Community-acquired bacterial pathogens
in Singapore: changes and challenges
Department of Pathology, Singapore General Hospital, Singapore
Like many developing nations, Singapore is currently faced with an alarming increase in the resistance rates of
common pathogens responsible for potentially life-threatening, community-acquired infections. These increases have
been noted in Streptococcus pneumoniae, as well as in the beta-lactamase producing organisms Haemophilus influenzae
and Moraxella catarrhalis. Many Salmonella species are also showing an increase in resistance rates, posing unique
sets of problems for the clinician and patient.
Respiratory bacterial pathogens
The most striking change Singapore has seen is in the incidence of penicillin-resistant S. pneumoniae. A study
done between 1986 and 1997 of penicillin-susceptible invasive isolates at the Department of Pathology, Singapore
General Hospital showed only a 0.5% rate of intermediate resistance. (1) That rate began a dramatic ascent, from
2% in 1991, to 15.4% in 1995, 36.3% in 1996, and 43% in 1997. In 1998, the rate of penicillin resistance in S.
pneumoniae stood at 26%, with ceftriaxone resistance at 20%. Changes in the rates of resistance to other antimicrobials
have also been noted in this organism (Fig.1). Significant increases in resistance to erythromycin, tetracycline
and chloramphenicol are also posing persistent problems in Singapore, not unlike the multidrug resistance seen
elsewhere in the world.
Alarming increases in the resistance rates of other strains have
also been noted. H. influenzae, for instance, has seen nearly a two-fold increase, from 18% in 1995, to 32.8% in
1998 in respiratory isolates, and to 66.7% in 1998 in invasive isolates. Ampicillin resistance in M. catarrhalis
has increased from 68.4% in 1995 to 92.7% in 1998. As this drug is used by most general practitioners for the empirical
treatment of respiratory tract infections, this increase is of particular concern.
Of positive note is the decrease in the number of tuberculosis cases, from 307 cases per 100,000 in 1960, to 57.2
cases per 100,000 in 1998. Multidrug resistance has remained low (0.38%), due in large part to Singapore’s commendable
tuberculosis control program.(2)
The challenge now lies in the management of pneumococcal infections,
especially in light of high ceftriaxone resistance. The newer quinolones, grepafloxacin and levofloxacin, were
introduced to the Singapore market in 1998 and 1999, and they are now alternative drugs for the treatment of penicillin-
and ceftriaxone-resistant strains. Judicious use of these newer antimicrobials is imperative if we are to maintain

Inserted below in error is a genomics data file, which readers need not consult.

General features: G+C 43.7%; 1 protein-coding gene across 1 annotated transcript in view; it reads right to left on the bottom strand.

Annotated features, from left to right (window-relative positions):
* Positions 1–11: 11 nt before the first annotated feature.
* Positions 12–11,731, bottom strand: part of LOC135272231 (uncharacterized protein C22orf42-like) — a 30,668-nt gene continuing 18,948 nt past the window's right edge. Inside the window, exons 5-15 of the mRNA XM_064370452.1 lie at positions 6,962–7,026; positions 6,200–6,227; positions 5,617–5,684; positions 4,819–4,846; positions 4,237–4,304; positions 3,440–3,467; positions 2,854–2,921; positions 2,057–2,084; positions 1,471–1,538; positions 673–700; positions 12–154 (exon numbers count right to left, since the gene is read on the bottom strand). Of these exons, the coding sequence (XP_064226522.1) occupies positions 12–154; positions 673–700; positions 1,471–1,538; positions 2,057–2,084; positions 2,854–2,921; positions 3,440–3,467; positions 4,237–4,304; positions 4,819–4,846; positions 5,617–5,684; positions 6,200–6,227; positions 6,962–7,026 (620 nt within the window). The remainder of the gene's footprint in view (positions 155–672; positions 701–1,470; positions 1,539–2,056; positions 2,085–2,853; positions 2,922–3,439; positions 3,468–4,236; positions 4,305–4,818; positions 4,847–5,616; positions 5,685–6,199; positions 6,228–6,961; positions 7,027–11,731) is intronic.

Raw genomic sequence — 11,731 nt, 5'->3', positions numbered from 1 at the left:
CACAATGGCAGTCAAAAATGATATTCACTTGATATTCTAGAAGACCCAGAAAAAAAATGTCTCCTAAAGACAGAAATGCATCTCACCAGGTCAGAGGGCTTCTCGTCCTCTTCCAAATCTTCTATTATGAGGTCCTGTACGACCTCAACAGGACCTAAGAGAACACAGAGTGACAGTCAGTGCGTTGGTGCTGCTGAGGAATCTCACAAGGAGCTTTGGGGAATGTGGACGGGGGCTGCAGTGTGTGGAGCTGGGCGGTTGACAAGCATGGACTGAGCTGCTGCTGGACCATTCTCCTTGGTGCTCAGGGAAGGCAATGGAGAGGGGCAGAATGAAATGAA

Gastrointestinal bacterial pathogens
Singapore’s Department of Pathology is also its national center for the surveillance of enteric pathogens. In 1998,
they received 1,093 strains of Salmonella species for serotyping from seven public restructured hospitals. Of these,
the most common species were Salmonella enteritidis (19.7%), S. typhimurium (14.7%) and S. stanley (13.4%). The
number of S. enteritidis isolates increased from 0% in 1991 to 53.4% in 1993. (data were missing for the year 1992;
see Fig. 2). In 1998, 67.7% of all S. enteritidis isolates were phage type 4, followed by phage type 1 at 14.9%.
In the case of S. typhimurium phage type U302 was most common (49.2%), followed by phage type 151 (21.3%) and phage
type 104L (13.1%). Fortunately, while the species may change in numbers, their rates of susceptibility to common
drugs remain high. In 1998, for instance, all Salmonella strains were susceptible to amikacin, 99.6% were susceptible
to ceftriaxone and 99.5% were susceptible to ciprofloxacin.
The changes in epidemiology of S. enteritidis is an interesting
phenomenon, following those seen in other countries. However, the direct source of this organism has yet to be
determined. S. typhimurium phage type DT104 is still rarely isolated in Singapore. S. typhi have been isolated
from travelers entering into, or returning to, Singapore from overseas. Hence, they reflect the epidemiology of
strains from regions in Southeast Asia. Phage type E1 is the most common isolate, comprising 35.4% of all organisms
in 1998. All the strains were susceptible to ceftriaxone and ciprofloxacin; however, 4.2% were resistant to ampicillin,
chloramphenicol and co-trimoxazole.
The evolution of resistant bacteria in Singapore continues to pose complex challenges to clinicians and policy-makers
in our country. Therapeutic options become more limited and constrained in the face of increased antimicrobial
resistance. In view of this, steps are actively being taken by the Ministry of Health, advocating all hospitals
to draw up written policies, procedures and guidelines for prescribing antibiotics. Hopefully, these measures will
prove to be but the beginning of many steps toward sound policies and judicious habits.
- Ling ML, Tay L. 1990. Ann Acad Med 19: 777-780.
- Communicable Disease Surveillance Report. 1998. Department
of Clinical Epidemiology, Communicable Disease Centre, Tan Tock Seng Hospital.